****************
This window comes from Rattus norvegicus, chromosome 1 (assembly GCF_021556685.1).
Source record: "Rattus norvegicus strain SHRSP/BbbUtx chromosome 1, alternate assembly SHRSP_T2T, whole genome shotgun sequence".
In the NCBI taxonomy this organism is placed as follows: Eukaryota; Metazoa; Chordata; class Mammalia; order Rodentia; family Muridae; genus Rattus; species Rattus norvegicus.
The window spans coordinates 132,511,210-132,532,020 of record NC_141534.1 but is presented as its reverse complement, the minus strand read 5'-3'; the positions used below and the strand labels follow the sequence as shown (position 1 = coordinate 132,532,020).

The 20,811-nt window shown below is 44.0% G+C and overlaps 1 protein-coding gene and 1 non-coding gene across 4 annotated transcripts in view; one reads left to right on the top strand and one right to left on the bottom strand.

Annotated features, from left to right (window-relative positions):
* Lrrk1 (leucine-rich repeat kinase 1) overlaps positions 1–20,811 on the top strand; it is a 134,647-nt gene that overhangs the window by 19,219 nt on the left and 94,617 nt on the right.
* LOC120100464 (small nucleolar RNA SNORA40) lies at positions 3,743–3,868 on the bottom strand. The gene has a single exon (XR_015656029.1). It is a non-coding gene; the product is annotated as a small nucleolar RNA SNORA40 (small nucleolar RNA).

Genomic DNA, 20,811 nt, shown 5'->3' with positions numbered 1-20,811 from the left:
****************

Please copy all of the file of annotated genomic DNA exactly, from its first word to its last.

This window comes from Rattus norvegicus, chromosome 1 (assembly GCF_021556685.1).
Source record: "Rattus norvegicus strain SHRSP/BbbUtx chromosome 1, alternate assembly SHRSP_T2T, whole genome shotgun sequence".
In the NCBI taxonomy this organism is placed as follows: Eukaryota; Metazoa; Chordata; class Mammalia; order Rodentia; family Muridae; genus Rattus; species Rattus norvegicus.
The window spans coordinates 132,511,210-132,532,020 of record NC_141534.1 but is presented as its reverse complement, the minus strand read 5'-3'; the positions used below and the strand labels follow the sequence as shown (position 1 = coordinate 132,532,020).

The 20,811-nt window shown below is 44.0% G+C and overlaps 1 protein-coding gene and 1 non-coding gene across 4 annotated transcripts in view; one reads left to right on the top strand and one right to left on the bottom strand.

Annotated features, from left to right (window-relative positions):
* Lrrk1 (leucine-rich repeat kinase 1) overlaps positions 1–20,811 on the top strand; it is a 134,647-nt gene that overhangs the window by 19,219 nt on the left and 94,617 nt on the right.
* LOC120100464 (small nucleolar RNA SNORA40) lies at positions 3,743–3,868 on the bottom strand. The gene has a single exon (XR_015656029.1). It is a non-coding gene; the product is annotated as a small nucleolar RNA SNORA40 (small nucleolar RNA).

Genomic DNA, 20,811 nt, shown 5'->3' with positions numbered 1-20,811 from the left: